Conduction Anesthesia

spinal anesthesia Spinal, Epidural, Caudal


Central nerve blocks performed by injecting anesthetic solutions intrathecally (into the subarachnoid space), into the epidural space, or into the caudal canal (an extension of the epidural space).


These anesthetics are employed for procedures on the lower abdomen and lower extremities. The composition and concentration of the anesthetic solution will determine the duration of the block. The position of the patient immediately following the injection of the anesthetic solution influences the level and distribution of the block.

Preparation of the Patient:

Position of the patient is determined by the type of block being administered, procedure being performed, condition of the patient, and preference of the anesthetist. Position may be sitting, lateral, or prone.

  • Sitting: With back arched and feet supported on a stool (spinal or epidural)
  • Lateral: With knees, hips, back, and neck flexed (spinal or epidural)
  • Prone: Flexed at the waist (caudal or hypobaric spinal)

Following the injection of the agent (after an interval determined by anesthetist), the patient is placed in the selected operative position.

For prolonged procedures or for post-operative analgesia, continuous epidural or caudal anesthesia is established by inserting a catheter into the appropriate space at the time of the initial needle placement. Increments of anesthetic solution may then be administered.

Skin Preparation and Draping:

Usually performed by the anesthetist. These materials may be included in the prepackaged disposal tray.


  • Stool (for patient’s feet, sitting position)
  • Sitting tool (for anesthetist)


  • Appropriate sterile disposable tray (spinal, epidural, caudal)
  • Additional agents, needles, catheters, etc (as requested)

Nursing Considerations:

  • The circulator may be requested to set up an intravenous line.
  • The circulator is usually requested to assist in maintaining the patient’s position during administration of the block.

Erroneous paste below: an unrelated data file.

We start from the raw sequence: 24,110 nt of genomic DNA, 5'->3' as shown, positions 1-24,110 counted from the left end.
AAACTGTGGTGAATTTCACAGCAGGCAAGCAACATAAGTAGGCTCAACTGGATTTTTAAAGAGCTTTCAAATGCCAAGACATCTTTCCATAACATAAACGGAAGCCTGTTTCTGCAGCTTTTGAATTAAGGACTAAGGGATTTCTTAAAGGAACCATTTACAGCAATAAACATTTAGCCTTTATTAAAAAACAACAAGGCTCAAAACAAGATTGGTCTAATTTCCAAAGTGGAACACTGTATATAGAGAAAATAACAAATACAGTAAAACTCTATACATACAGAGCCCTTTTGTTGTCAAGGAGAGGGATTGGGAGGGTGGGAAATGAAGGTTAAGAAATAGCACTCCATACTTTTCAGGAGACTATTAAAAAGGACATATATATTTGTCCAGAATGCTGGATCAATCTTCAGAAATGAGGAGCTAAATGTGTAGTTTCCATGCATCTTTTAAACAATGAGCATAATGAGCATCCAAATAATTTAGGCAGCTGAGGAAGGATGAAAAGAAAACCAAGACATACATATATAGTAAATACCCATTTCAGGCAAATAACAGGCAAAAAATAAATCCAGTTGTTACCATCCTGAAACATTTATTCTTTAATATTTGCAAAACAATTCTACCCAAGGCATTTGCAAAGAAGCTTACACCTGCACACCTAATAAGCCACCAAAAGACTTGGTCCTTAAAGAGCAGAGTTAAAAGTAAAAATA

• The circulator (in addition to anesthetist) should closely observe the patient for signs of respiratory distress caused by the sedation or by the inadvertent administration of a “high” spinal, which would result in depression or paralysis of the respiratory muscles and require immediate intubations and ventilation.
  • Special care must be taken to protect the patient in order to avoid injuries, that is, burns, neurological damage, pressure sores, or other traumas to the patient who is unable to sense the injuries while receiving an anesthetic.
  • According to some authorities, in order to avoid post spinal headache, patients may be instructed preoperatively and reminded postoperatively that they should remain at bedrest without raising their heads for 24 to 48 hours.
  • Adhesive tape secures intravenous line and anesthetic catheter.
  • Do not dispose of the tray until the anesthetist has the appropriate information needed for the anesthetic record.
  • The patient, although often sedated, may be alert enough to hear; therefore, discussion of the diagnosis, other medical information, and idle conversation should be limited accordingly.
  • The patient’s privacy should always be maintained.

Daisy Jane Antipuesto RN MN

Currently a Nursing Local Board Examination Reviewer. Subjects handled are Pediatric, Obstetric and Psychiatric Nursing. Previous work experiences include: Clinical instructor/lecturer, clinical coordinator (Level II), caregiver instructor/lecturer, NC2 examination reviewer and staff/clinic nurse. Areas of specialization: Emergency room, Orthopedic Ward and Delivery Room. Also an IELTS passer.

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